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Congress unpopular, divided
After hiatus, focus turns to economy, jobs
Question of the Day
Congress returns to work this week, divided over measures to create jobs and scorned by the nation it was elected to help lead.
After a five-week break, Republican and Democratic leaders alike promise action to try and ease the country’s 9.1 percent unemployment rate and boost an economy that is barely growing. President Obama goes first Thursday night with a speech to lawmakers and a prime-time national television audience.
But there is little overlap so far in the measures that Republicans and Democrats are recommending, and the rest of the year-end congressional agenda is top-heavy with items that relate to government spending and less directly to job creation.
A new committee, made up of lawmakers in both parties from both houses and armed with extraordinary powers, is expected to hold its first meeting this week as it begins work on a plan to make long-term deficit cuts. The panel was created as part of last month’s agreement to reduce red ink and avert a government default. It faces a Nov. 23 deadline for action.
More immediately, parts of the Federal Aviation Administration will shut down Sept. 16 unless Congress approves a measure to keep operations running. Federal money for highway construction jobs runs out two weeks later without separate legislation.
The Obama administration is seeking more money for disaster relief in the wake of Hurricane Irene, and a partial government shutdown would occur Oct. 1 unless lawmakers enact an interim spending bill to cover most federal agencies.
With any or all of these measures, there is an opportunity for partisan gridlock or compromise, and it isn’t entirely clear which an unhappy public might prefer.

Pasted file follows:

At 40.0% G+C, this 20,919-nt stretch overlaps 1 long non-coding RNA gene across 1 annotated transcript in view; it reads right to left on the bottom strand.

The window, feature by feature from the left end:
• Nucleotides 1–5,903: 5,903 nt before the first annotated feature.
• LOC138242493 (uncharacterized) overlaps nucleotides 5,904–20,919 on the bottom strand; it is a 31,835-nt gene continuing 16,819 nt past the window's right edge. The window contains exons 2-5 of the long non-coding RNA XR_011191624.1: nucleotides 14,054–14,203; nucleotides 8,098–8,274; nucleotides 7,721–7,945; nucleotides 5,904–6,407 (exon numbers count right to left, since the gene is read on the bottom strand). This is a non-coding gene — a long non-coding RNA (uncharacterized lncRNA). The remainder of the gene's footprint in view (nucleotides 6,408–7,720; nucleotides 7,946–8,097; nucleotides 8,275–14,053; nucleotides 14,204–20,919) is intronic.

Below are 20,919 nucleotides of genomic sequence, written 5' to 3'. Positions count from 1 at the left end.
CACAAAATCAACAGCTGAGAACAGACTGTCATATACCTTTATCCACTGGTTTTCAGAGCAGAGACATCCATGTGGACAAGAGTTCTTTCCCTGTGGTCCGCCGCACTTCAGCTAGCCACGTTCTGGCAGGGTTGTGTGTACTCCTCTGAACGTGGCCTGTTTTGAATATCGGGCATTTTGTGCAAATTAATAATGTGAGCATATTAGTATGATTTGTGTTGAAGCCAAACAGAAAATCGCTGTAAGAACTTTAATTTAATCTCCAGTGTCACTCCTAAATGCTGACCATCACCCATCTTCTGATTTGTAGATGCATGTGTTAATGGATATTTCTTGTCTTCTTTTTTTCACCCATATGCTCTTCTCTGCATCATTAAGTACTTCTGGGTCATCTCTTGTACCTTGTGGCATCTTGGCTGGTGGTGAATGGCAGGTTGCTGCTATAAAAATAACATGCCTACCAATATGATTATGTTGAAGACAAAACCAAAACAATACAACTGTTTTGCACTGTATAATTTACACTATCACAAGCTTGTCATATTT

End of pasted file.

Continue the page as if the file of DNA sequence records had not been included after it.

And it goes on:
In a late-August Associated Press-GfK poll, only 12 percent of those surveyed said they approved of the job Congress is doing, and 87 percent disapproved. A separate Gallup survey, taken midmonth, found 13 percent approved and 84 percent disapproved.
“Everybody is kind of in trouble with the electorate,” said Republican pollster Bill McInturff. He recently distributed an analysis that concluded the negotiating surrounding last month’s agreement to avoid a default is an extremely significant event that is profoundly and sharply reshaping views of the economy and the federal government.
“It has led to a scary erosion in confidence in both at a time when this steep drop in confidence can be least afforded.”
But if the public was offended by the bickering before the deal, there isn’t much evidence that the compromise on the nation’s borrowing limit did much, if anything, to restore confidence in Congress‘ ability to address economic problems.
A Fox News poll last month showed opinion was split on the compromise, with Republicans overwhelmingly opposed, independents solidly so and Democrats narrowly in favor. But even those statistics masked a deeper divide.
Based on other surveys, Mr. McInturff said, “Republicans disapprove because some didn’t think we should have raised the debt ceiling at all … and others because they believe there should have been substantially more spending cuts than what was in the debt-ceiling vote.”
Independents who disliked the compromise tended to say they wanted deeper deficit reductions. Democrats who disapprove did so because “they can’t believe the president is negotiating doing this much with the Republicans,” he said, which is a far different reason from the one GOP voters cite.
“I’m not the least bit surprised that the rating of Congress is abysmal. If we could do the work that we are supposed to be doing in a reasonable and timely way,” it would improve, said Sen. Patrick J. Toomey, Pennsylvania Republican, a first-termer who is a member of the committee charged with finding $1.2 billion or more in deficit reductions.
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